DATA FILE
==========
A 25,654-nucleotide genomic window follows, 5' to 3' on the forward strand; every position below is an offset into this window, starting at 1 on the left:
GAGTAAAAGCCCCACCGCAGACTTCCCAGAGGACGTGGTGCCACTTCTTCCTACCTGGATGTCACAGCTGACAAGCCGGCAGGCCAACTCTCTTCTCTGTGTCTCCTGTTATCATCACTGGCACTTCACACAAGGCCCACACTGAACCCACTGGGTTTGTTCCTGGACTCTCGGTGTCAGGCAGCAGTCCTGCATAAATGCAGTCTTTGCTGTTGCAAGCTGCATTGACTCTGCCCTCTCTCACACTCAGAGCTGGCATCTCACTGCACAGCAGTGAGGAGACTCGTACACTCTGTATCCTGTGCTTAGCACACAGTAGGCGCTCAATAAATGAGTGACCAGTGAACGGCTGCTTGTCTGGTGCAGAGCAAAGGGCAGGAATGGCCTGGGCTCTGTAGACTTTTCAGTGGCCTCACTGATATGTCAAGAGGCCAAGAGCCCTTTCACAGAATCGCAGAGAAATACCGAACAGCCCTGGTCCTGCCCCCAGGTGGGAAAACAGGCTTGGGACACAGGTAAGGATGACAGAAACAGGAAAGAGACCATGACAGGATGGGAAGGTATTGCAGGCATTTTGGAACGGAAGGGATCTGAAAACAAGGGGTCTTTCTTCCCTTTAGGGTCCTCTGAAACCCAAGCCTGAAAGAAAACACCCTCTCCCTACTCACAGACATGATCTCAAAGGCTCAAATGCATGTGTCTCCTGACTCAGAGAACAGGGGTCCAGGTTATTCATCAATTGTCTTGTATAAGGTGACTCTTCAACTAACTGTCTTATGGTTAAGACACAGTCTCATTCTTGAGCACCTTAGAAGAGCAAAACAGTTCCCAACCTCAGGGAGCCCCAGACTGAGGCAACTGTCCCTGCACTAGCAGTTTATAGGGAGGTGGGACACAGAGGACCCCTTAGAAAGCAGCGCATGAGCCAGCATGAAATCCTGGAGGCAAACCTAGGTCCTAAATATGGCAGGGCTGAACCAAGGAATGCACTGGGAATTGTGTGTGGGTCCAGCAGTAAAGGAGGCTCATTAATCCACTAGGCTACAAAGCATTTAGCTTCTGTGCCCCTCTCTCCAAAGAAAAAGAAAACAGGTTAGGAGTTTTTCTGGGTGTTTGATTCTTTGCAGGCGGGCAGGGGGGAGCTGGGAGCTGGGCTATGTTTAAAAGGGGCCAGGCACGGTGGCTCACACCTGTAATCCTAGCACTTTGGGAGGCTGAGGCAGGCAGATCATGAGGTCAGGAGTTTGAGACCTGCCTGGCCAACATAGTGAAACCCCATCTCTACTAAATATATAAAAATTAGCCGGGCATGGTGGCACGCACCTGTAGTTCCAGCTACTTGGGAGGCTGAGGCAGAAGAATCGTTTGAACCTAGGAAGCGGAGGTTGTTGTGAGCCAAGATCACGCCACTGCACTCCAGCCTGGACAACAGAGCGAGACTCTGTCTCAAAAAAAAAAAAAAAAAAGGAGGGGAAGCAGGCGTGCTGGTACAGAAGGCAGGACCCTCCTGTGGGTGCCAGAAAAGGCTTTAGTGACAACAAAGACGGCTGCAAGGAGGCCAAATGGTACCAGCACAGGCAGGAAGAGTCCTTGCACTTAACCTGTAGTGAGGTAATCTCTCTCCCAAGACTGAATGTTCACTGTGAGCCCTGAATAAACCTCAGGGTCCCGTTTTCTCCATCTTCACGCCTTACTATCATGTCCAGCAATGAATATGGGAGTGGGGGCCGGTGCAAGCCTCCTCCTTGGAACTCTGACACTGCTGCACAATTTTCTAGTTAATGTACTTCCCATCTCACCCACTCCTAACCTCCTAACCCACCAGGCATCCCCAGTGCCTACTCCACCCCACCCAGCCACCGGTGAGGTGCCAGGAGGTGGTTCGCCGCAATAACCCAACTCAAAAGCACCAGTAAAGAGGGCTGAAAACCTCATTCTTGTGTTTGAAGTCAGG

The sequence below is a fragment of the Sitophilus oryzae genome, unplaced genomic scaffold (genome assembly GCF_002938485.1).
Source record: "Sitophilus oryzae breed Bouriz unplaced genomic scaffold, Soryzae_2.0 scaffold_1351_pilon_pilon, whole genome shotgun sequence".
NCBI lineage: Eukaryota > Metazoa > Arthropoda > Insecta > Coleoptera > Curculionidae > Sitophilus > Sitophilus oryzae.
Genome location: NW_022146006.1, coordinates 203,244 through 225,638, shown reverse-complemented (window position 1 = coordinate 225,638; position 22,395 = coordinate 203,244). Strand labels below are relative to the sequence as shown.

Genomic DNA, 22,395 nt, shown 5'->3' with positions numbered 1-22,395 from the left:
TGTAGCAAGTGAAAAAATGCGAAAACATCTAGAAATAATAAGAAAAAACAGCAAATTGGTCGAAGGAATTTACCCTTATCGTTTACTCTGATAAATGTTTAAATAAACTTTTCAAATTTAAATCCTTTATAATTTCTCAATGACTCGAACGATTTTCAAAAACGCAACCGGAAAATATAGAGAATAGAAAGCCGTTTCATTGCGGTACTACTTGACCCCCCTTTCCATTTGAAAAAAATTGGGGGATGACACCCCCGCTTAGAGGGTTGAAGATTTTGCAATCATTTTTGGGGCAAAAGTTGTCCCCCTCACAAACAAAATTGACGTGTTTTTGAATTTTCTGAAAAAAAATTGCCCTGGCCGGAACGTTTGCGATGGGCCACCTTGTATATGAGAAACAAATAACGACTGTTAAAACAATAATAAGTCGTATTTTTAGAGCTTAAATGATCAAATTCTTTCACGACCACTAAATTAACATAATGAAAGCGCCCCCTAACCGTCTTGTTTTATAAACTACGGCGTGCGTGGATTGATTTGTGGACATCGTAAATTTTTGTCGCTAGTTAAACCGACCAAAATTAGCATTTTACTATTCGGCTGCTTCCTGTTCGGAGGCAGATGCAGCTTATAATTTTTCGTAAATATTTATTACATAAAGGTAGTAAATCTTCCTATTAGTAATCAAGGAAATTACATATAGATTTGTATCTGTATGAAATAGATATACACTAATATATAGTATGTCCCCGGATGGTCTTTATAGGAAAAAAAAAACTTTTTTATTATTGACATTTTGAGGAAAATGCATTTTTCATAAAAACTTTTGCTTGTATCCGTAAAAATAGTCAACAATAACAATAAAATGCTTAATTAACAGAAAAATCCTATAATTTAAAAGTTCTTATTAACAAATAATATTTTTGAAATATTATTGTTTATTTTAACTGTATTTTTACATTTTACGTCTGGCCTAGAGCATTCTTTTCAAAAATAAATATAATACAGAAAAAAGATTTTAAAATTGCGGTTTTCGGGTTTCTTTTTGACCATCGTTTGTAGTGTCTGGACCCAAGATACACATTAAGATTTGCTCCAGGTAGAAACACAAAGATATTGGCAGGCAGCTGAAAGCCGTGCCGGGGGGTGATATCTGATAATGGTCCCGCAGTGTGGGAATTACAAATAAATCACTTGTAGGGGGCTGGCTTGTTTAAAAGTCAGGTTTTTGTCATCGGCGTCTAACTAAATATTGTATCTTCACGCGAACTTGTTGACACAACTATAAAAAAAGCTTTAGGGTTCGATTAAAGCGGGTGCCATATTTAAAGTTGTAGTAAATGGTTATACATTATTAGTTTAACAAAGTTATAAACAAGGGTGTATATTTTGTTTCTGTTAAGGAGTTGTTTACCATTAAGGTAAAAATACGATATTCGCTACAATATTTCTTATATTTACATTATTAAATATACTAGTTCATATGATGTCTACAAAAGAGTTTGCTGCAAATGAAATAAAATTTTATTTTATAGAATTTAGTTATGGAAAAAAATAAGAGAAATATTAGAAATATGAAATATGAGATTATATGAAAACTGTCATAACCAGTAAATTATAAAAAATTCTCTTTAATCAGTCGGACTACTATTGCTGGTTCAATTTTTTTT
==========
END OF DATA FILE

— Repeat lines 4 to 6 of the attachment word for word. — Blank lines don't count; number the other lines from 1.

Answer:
Source record: "Sitophilus oryzae breed Bouriz unplaced genomic scaffold, Soryzae_2.0 scaffold_1351_pilon_pilon, whole genome shotgun sequence".
NCBI lineage: Eukaryota > Metazoa > Arthropoda > Insecta > Coleoptera > Curculionidae > Sitophilus > Sitophilus oryzae.
Genome location: NW_022146006.1, coordinates 203,244 through 225,638, shown reverse-complemented (window position 1 = coordinate 225,638; position 22,395 = coordinate 203,244). Strand labels below are relative to the sequence as shown.